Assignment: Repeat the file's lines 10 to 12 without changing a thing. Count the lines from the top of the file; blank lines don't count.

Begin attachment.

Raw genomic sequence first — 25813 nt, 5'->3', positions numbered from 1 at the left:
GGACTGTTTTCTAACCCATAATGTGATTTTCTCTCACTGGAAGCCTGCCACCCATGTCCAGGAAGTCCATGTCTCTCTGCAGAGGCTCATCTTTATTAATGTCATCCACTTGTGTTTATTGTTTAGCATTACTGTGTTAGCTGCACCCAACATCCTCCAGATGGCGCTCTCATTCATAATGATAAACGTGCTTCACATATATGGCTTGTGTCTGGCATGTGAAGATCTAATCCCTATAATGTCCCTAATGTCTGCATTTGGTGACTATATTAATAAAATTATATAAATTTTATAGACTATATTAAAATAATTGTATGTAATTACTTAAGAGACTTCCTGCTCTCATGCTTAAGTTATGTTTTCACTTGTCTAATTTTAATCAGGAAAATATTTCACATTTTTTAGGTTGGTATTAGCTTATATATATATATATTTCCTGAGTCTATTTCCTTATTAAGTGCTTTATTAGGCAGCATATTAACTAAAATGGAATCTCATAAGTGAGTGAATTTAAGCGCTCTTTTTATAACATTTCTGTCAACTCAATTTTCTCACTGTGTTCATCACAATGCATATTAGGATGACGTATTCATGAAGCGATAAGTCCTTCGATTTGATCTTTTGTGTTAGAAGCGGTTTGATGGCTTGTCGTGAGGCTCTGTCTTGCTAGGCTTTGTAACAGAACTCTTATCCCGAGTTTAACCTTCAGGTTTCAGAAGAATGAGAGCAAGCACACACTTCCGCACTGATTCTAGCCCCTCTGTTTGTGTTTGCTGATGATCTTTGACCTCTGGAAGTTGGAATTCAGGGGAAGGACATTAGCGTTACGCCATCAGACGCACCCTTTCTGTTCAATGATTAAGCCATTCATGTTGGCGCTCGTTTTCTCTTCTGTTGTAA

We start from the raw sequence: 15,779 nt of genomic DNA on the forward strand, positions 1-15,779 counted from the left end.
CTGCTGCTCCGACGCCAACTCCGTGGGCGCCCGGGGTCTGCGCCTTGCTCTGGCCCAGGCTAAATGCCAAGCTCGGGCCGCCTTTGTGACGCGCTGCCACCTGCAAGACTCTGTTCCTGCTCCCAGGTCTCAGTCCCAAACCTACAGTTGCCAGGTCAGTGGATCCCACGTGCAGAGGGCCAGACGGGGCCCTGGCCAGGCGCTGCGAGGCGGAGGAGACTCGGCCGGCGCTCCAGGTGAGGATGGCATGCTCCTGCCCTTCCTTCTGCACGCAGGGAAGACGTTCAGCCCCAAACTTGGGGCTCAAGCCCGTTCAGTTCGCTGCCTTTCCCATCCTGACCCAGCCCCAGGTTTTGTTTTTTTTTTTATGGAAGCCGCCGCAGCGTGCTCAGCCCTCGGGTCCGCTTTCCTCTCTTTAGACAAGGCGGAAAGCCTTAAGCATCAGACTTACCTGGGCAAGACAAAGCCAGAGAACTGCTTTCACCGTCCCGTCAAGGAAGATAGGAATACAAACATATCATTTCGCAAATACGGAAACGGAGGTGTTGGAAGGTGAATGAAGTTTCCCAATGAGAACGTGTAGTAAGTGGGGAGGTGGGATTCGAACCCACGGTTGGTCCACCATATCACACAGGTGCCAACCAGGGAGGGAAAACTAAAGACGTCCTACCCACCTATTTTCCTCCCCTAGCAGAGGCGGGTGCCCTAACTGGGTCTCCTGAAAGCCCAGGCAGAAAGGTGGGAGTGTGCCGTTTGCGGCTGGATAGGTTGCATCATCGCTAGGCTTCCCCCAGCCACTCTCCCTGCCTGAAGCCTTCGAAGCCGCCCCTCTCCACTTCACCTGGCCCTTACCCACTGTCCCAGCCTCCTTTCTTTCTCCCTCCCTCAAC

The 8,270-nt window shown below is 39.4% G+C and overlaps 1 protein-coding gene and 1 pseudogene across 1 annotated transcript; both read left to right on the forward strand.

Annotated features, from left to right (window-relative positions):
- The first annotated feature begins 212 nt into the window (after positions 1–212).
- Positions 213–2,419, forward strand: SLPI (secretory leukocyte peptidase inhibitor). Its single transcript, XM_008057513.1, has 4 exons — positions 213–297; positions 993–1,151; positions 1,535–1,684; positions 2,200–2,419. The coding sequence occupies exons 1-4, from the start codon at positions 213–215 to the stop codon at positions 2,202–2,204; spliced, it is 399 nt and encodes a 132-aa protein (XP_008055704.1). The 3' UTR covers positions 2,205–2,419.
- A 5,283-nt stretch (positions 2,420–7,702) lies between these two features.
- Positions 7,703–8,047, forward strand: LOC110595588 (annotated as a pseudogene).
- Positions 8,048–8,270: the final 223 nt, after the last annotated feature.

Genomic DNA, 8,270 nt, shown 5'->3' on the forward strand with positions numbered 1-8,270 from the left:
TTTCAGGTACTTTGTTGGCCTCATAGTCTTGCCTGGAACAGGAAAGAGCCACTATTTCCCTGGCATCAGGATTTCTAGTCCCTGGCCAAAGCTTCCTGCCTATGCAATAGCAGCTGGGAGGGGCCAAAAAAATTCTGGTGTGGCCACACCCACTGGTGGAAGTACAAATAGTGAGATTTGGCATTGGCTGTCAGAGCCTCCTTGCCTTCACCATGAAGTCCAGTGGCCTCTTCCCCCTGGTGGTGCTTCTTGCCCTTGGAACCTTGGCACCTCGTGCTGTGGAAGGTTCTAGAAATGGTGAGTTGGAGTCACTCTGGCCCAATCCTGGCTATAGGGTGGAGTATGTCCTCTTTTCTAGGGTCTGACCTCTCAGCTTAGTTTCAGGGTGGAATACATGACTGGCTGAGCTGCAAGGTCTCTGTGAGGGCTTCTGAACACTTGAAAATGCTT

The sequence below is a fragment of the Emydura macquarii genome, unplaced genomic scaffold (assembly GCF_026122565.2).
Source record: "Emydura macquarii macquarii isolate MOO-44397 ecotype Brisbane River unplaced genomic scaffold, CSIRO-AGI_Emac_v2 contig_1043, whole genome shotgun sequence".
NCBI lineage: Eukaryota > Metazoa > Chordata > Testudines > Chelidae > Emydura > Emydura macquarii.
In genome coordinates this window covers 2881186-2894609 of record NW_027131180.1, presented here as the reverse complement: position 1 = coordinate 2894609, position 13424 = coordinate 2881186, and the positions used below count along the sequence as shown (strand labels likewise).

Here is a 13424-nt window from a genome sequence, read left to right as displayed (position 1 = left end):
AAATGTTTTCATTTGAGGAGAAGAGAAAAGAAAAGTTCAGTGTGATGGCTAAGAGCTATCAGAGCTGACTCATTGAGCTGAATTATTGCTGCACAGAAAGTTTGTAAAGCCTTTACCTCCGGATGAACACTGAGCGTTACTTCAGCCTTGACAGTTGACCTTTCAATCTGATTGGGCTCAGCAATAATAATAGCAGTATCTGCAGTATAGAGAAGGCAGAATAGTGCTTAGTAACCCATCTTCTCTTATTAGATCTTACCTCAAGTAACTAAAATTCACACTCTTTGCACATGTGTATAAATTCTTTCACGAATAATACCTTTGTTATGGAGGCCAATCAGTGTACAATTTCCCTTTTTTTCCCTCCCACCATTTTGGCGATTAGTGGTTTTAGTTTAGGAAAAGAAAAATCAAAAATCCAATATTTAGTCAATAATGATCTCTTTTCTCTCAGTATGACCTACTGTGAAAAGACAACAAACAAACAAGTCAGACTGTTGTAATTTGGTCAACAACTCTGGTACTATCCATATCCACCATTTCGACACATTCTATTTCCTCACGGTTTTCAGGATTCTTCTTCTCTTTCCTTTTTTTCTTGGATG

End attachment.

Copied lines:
- Positions 7,703–8,047, forward strand: LOC110595588 (annotated as a pseudogene).
- Positions 8,048–8,270: the final 223 nt, after the last annotated feature.

Genomic DNA, 8,270 nt, shown 5'->3' on the forward strand with positions numbered 1-8,270 from the left: